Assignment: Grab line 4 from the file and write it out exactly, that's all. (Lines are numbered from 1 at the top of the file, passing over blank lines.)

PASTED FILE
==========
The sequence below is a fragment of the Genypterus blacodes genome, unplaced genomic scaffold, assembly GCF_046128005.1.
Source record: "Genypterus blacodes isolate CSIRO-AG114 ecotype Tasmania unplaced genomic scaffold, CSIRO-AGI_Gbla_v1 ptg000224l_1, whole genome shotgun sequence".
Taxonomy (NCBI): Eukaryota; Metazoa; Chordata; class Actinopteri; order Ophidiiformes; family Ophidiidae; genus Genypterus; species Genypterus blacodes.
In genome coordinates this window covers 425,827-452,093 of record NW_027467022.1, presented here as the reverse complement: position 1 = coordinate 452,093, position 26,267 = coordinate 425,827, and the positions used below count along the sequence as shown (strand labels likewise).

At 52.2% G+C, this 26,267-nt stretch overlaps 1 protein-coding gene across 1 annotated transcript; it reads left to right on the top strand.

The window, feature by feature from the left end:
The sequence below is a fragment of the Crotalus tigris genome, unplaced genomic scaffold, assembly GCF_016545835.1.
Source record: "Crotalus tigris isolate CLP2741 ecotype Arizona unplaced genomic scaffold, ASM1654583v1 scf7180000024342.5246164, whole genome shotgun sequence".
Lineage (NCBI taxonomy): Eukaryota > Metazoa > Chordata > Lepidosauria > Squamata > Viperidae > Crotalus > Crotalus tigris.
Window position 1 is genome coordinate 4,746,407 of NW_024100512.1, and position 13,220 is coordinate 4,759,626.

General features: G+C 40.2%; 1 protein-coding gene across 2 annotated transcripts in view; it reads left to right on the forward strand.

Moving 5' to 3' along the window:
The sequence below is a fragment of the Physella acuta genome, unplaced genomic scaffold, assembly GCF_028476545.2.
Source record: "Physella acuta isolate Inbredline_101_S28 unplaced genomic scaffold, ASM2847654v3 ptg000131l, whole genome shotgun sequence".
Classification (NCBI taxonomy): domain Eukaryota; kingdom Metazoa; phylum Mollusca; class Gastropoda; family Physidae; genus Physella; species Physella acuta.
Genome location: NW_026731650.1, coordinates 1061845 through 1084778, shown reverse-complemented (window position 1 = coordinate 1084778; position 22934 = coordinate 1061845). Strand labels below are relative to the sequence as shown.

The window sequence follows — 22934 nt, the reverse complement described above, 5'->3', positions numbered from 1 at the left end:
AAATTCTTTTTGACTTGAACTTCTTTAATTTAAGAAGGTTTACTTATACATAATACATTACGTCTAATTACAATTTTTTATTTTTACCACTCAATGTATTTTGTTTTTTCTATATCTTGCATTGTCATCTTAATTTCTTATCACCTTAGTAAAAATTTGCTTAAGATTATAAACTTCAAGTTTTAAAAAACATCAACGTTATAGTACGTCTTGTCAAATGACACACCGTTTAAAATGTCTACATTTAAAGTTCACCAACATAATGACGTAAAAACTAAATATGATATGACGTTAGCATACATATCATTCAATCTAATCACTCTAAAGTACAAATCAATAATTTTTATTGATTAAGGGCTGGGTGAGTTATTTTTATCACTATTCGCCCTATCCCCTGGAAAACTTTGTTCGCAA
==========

In genome coordinates this window covers 425,827-452,093 of record NW_027467022.1, presented here as the reverse complement: position 1 = coordinate 452,093, position 26,267 = coordinate 425,827, and the positions used below count along the sequence as shown (strand labels likewise).